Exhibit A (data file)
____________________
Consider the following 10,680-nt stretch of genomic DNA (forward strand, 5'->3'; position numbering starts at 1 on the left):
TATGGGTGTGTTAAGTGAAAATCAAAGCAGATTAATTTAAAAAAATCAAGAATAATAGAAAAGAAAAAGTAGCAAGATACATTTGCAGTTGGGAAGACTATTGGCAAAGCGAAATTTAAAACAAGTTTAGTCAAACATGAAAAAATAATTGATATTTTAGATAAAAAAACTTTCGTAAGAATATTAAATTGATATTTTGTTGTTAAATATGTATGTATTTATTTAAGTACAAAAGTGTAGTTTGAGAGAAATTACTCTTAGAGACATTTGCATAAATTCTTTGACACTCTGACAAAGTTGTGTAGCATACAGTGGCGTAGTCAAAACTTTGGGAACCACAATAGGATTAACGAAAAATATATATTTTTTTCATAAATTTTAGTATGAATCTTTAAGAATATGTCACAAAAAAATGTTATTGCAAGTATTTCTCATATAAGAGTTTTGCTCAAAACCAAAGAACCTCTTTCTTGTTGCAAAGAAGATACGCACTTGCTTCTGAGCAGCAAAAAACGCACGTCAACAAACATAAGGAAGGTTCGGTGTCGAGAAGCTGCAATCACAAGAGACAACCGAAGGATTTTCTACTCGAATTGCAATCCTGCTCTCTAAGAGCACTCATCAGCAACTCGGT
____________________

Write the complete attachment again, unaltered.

Consider the following 10,680-nt stretch of genomic DNA (forward strand, 5'->3'; position numbering starts at 1 on the left):
TATGGGTGTGTTAAGTGAAAATCAAAGCAGATTAATTTAAAAAAATCAAGAATAATAGAAAAGAAAAAGTAGCAAGATACATTTGCAGTTGGGAAGACTATTGGCAAAGCGAAATTTAAAACAAGTTTAGTCAAACATGAAAAAATAATTGATATTTTAGATAAAAAAACTTTCGTAAGAATATTAAATTGATATTTTGTTGTTAAATATGTATGTATTTATTTAAGTACAAAAGTGTAGTTTGAGAGAAATTACTCTTAGAGACATTTGCATAAATTCTTTGACACTCTGACAAAGTTGTGTAGCATACAGTGGCGTAGTCAAAACTTTGGGAACCACAATAGGATTAACGAAAAATATATATTTTTTTCATAAATTTTAGTATGAATCTTTAAGAATATGTCACAAAAAAATGTTATTGCAAGTATTTCTCATATAAGAGTTTTGCTCAAAACCAAAGAACCTCTTTCTTGTTGCAAAGAAGATACGCACTTGCTTCTGAGCAGCAAAAAACGCACGTCAACAAACATAAGGAAGGTTCGGTGTCGAGAAGCTGCAATCACAAGAGACAACCGAAGGATTTTCTACTCGAATTGCAATCCTGCTCTCTAAGAGCACTCATCAGCAACTCGGT